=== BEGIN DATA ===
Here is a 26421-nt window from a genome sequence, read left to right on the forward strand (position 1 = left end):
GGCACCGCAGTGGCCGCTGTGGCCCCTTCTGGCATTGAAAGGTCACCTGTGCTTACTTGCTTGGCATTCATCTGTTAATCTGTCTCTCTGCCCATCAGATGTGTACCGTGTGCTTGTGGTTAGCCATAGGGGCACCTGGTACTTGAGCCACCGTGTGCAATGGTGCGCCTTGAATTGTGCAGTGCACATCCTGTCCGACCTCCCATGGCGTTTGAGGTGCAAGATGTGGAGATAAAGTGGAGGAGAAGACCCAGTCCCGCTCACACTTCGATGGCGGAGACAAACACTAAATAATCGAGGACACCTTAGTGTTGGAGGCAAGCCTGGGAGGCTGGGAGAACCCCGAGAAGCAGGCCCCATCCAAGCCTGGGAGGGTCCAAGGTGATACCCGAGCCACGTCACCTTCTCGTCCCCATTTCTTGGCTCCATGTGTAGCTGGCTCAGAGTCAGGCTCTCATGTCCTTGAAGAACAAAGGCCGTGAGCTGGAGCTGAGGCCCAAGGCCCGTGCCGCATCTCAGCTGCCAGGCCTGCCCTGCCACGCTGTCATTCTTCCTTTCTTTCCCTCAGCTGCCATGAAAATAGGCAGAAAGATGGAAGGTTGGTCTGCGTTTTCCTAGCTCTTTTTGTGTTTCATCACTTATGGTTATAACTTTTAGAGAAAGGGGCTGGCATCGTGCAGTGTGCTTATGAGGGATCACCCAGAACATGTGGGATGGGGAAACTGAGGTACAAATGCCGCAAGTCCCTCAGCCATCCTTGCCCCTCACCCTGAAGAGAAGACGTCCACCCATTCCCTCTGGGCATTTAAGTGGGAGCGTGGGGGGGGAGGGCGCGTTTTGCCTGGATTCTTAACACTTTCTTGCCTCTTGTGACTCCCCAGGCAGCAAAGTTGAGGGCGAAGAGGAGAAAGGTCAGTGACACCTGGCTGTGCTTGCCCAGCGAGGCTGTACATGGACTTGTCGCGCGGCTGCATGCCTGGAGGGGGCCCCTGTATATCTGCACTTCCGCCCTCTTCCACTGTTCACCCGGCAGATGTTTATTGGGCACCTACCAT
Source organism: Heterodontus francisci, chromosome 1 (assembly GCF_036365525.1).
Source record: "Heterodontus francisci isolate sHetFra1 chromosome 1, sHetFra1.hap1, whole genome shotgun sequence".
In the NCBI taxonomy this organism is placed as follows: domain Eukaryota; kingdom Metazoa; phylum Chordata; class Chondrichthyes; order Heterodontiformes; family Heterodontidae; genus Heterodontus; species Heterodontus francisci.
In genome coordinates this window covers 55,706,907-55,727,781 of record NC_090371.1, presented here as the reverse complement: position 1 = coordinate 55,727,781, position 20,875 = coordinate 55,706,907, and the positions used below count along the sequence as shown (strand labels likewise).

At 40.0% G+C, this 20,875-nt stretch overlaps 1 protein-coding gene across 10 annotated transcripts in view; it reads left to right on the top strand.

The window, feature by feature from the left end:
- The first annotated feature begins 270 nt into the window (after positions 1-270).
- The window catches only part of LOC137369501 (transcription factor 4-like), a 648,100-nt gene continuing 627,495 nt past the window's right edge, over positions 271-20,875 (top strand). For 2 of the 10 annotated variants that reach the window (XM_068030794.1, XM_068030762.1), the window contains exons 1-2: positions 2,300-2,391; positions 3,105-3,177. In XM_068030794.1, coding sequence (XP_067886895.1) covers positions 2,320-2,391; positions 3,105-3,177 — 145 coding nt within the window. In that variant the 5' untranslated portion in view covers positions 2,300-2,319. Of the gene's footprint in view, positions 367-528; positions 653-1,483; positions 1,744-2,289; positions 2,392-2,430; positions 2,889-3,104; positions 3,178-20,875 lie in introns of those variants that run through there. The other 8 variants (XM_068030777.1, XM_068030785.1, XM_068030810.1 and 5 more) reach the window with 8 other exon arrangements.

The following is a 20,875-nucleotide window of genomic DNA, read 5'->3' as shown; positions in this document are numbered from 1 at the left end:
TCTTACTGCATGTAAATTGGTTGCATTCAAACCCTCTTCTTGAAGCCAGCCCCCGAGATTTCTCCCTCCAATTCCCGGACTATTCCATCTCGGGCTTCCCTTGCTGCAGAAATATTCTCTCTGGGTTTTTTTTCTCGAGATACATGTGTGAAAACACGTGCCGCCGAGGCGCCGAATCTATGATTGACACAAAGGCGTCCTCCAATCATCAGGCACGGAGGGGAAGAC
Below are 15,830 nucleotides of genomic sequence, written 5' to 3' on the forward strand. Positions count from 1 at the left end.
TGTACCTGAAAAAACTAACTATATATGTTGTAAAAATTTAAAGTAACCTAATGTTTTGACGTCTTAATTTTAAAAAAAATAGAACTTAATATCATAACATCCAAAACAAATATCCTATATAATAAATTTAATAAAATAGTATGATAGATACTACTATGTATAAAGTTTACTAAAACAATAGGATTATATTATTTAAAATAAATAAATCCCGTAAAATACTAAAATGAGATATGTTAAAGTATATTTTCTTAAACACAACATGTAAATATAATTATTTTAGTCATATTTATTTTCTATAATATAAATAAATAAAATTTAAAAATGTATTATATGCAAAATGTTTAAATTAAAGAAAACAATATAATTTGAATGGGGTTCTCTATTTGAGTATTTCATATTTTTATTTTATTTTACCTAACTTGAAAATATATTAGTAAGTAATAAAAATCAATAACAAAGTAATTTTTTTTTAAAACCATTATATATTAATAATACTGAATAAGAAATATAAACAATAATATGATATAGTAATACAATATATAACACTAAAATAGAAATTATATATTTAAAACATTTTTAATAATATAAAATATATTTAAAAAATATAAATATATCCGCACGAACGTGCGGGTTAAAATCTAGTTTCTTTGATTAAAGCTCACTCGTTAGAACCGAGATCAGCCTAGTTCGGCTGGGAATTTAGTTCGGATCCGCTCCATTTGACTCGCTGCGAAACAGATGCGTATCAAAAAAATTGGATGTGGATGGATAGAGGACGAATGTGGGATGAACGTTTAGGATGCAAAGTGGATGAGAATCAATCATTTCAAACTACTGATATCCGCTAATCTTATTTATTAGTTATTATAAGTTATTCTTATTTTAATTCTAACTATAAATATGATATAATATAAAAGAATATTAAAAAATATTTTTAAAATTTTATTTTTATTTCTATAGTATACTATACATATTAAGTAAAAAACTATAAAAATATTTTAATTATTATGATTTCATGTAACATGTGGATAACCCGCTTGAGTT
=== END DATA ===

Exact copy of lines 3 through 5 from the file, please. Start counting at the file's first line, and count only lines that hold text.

Source organism: Heterodontus francisci, chromosome 1 (assembly GCF_036365525.1).
Source record: "Heterodontus francisci isolate sHetFra1 chromosome 1, sHetFra1.hap1, whole genome shotgun sequence".
In the NCBI taxonomy this organism is placed as follows: domain Eukaryota; kingdom Metazoa; phylum Chordata; class Chondrichthyes; order Heterodontiformes; family Heterodontidae; genus Heterodontus; species Heterodontus francisci.